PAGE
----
This treaty is unique for a number of reasons, but primarily because never before has a European state voluntarily agreed to pay a financial package to a country it once colonized. The one thing that is not a novelty, however, is the concept of reparations for colonial rule, which has gained currency in recent years despite the formal judicial impediments.
The Problem of Reparations for Colonial Rule
The idea that nations and peoples should seek reparations for exceptional injustices is linked to the legal principle according to which punishment is required as a deterrent against similar actions being committed again; it is also tied to the idea that those who committed injustices have a moral debt toward those who have suffered and, conversely, that victims have the right to seek redress for their suffering. It is on these premises that Germany paid reparations to the victims of the Holocaust and in 1952 reached an agreement with Israel for the payment of $222 million for the cost of resettling the Jews who had fled from Nazi-controlled countries.  In 1990, Austria made payments totaling $25 million to survivors of the Holocaust. In 2001 the German government and a consortium of German and American companies reached a Holocaust slave labor settlement of $6 billion. In 1988 the US Congress signed into law a bill titled the Civil Liberties Act, which allowed the US government to compensate Japanese Americans who had been interned during World War II.
Despite these important historical precedents, all related to redressing the injustices committed in World War II, the idea that European states ought to make amends for the suffering inflicted upon their colonial subjects prior to, during or after World War II remains a controversial one. Unlike the settlement for the interned Japanese, who were citizens or at least residents of the nation that perpetrated the injustice, colonial reparations are being demanded by citizens of territories that have long since become independent states. When the matter becomes an international dispute, unless reparations are agreed upon on a spontaneous basis without resorting to courts (as was the case for the payments to Holocaust victims), the main problem becomes finding the legal forum that is competent to adjudicate such claims. Another crucial question is whether it is even possible to quantify the damage of colonial rule to a population. Furthermore, even if one were to list and assign a monetary value to the damages, how are the alleged victims of colonial rule supposed to be identified? Not all suffered as a result of European imperialism; in the case of Libya, some benefited. Some availed themselves of new opportunities to acquire education, accumulate wealth or work in the colonial service. Moreover, as Rhoda Howard-Hassmann and Anthony Lombardo have pointed out, it is generally difficult to differentiate the costs and benefits of colonial rule and those of post-colonial successor states. “Individual victims of colonialism still alive have been living under independent, post-colonial rule for 25 to 50 years, depending on the country. Post-colonial rulers were violators in their own right of the principles of bodily integrity, non-discrimination and private property” that colonial rule is accused of violating.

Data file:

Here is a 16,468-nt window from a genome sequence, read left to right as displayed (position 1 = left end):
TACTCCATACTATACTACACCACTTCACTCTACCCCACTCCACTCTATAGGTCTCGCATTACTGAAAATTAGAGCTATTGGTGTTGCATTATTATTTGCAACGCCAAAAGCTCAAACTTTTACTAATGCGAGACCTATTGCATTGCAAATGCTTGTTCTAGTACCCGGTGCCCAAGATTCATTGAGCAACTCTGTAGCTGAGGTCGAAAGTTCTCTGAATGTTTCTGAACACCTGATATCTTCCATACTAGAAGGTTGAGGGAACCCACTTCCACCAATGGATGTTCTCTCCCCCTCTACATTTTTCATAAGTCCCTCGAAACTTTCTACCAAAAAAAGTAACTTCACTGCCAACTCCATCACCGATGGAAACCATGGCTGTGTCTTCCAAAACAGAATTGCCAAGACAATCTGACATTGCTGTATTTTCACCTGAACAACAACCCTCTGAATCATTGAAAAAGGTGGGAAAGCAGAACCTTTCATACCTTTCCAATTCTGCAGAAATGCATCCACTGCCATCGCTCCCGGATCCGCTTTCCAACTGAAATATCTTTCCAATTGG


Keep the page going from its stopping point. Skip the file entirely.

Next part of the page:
Aside from Libya, few other formerly colonized states have tried hard to get reparations from their European ex-rulers and, when they have, it has been to no avail. In the early 1990s, the Organization of African Unity appointed a so-called Group of Eminent Persons with the mandate to explore the modalities and strategies of an African campaign of restitution similar to the compensation paid by Germany to Israel and the survivors of the Holocaust.  That campaign failed because its members could not decide whether slavery, European colonialism or neo-colonialism had caused the greatest harm to Africans. In 2004 Namibia’s Herero tribesmen filed several lawsuits in US courts against German companies and the German government demanding $4 billion in compensation for the massacre of 65,000 Herero during Germany’s rule in Namibia some 100 years ago.  The German government issued an apology but ruled out financial compensation for victims’ descendants, on the grounds that Germany was supporting its former colony with development aid that had already totaled more than $1 billion.  The most recent quest for compensation is that initiated by the Kenya Human Rights Commission, which represents the survivors of the so-called Mau Mau rebellion. In 2008 the commission filed a lawsuit in the British High Court demanding compensation for the death of thousands of Kikuyu who between 1952 and 1960 were killed in the detention camps of the British colonial government. Insiders, however, believe that the ongoing Kenyan lawsuit will bear no fruit.